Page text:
The AX73 was a simple analogue synthesiser based around the Curtis CEM 3394 chips that were used in several Sequential Circuits synthesisers at the time. These chips offered a single voltage controlled oscillator (VCO), a voltage controlled, resonant 24db/octave lowpass filter (VCF) and a voltage controlled amplifier (VCA) and six of these were employed to create the 6-voice AX73. Because all the circuitry used true voltage controlled circuitry, this gave a warmer sound that the digital synths (or the digitally controlled analogue synths) of the time.

The AX73 also had some unique features such as totally variable 'pulse width' on all waveforms (sawtooth, square and triangle) not just the square wave. It also allowed cross-modulation of the filter by the audio oscillator for a variety of dangerous ring-modulator sounds. It also featured various dual, split and unison play modes and a simple (but slightly noisy) analogue chorus unit to fatten the sound up even further.

A 73-note velocity sensitive keyboard was chosen in preference to the 5-octave unresponsive keyboards used by most analogue synths of the time making the AX73 a very competent master keyboard.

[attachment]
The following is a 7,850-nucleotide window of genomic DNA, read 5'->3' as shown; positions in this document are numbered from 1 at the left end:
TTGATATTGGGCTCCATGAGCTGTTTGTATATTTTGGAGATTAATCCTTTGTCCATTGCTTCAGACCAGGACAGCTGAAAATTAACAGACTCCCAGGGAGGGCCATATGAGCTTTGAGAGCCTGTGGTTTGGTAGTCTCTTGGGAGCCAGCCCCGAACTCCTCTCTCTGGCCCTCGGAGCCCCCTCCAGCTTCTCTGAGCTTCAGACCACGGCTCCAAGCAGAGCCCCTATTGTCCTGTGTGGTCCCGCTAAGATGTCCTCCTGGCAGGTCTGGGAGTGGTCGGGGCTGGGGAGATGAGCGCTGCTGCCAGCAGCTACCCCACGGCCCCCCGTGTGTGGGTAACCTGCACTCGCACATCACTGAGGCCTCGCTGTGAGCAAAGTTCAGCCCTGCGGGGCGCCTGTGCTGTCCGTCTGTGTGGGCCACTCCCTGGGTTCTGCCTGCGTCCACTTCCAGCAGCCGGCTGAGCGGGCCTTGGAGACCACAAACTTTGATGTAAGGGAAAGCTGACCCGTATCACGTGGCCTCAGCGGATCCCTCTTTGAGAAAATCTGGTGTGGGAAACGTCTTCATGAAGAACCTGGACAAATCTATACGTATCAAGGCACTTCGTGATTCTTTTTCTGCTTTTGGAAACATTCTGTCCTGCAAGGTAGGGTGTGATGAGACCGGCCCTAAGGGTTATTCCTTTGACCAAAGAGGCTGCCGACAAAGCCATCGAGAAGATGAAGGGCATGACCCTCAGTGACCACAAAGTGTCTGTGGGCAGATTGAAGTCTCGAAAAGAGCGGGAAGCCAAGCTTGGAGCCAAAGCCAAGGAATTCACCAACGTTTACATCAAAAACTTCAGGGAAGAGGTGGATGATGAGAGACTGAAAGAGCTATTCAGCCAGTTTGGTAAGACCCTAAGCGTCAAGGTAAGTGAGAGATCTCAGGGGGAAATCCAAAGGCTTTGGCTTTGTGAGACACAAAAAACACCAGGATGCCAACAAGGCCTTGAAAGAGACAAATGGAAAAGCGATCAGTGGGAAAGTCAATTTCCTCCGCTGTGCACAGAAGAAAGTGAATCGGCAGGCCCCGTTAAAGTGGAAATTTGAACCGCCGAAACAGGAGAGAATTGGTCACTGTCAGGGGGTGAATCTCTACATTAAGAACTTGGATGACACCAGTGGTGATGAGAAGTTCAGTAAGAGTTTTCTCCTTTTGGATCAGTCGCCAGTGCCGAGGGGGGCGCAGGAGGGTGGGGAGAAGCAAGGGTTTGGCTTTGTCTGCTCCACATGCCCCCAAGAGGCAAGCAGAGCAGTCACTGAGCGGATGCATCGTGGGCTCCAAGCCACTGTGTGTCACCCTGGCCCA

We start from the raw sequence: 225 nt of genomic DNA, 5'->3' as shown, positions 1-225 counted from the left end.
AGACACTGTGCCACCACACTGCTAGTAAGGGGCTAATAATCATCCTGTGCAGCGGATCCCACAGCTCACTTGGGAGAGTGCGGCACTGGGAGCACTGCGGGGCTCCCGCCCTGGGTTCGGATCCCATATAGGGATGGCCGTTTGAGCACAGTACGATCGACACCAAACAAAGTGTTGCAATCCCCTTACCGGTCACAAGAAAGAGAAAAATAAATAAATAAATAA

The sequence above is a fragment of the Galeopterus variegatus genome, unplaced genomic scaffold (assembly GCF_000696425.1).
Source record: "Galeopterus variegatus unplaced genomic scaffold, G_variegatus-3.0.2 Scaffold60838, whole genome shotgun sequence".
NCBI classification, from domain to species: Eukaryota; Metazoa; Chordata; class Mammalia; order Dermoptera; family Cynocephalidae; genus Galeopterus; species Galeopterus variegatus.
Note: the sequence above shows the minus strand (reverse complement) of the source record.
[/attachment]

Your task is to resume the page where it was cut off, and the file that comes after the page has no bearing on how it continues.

Off the back of the AX73 came the 2U rack-mounting VX90 analogue synth module.

The voice circuitry was identical in every respect but the convenient rack mount format gave users a versatile analogue sound source in a compact, portable case.

The VX90 enjoyed a good deal of success in its time and still continues to be a favourite module in keyboard rigs as a source of useful, genuine analogue synth sounds.

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However, aware of the fact that the parameter access style of editing on both the AX73 and VX90 was less than ideal, we released the AX60 in 1985.

Internally, the AX60 had the same voice architecture as the AX73 and VX90 but had the advantage of dedicated sliders for every function.

The AX90 also added an arpeggiator with external sync options.

The AX60 was only released in the US and, until recently, has had the (dubious) honour of being the last ever truly analogue synth with a panel full of dedicated controls!

Common to all models in the range, however, was a proprietary 13-pin DIN socket that allowed you to connect an S900 for processing through the synths' analogue filters. How many people used this facility is unknown however!

Many consider this range of synths to be very underrated - indeed, these synths can produce some classic and brutal analogue synth sounds - but this can work very much to the advantage of anyone looking for a true analogue synth on a budget as they are often very inexpensive to buy today.

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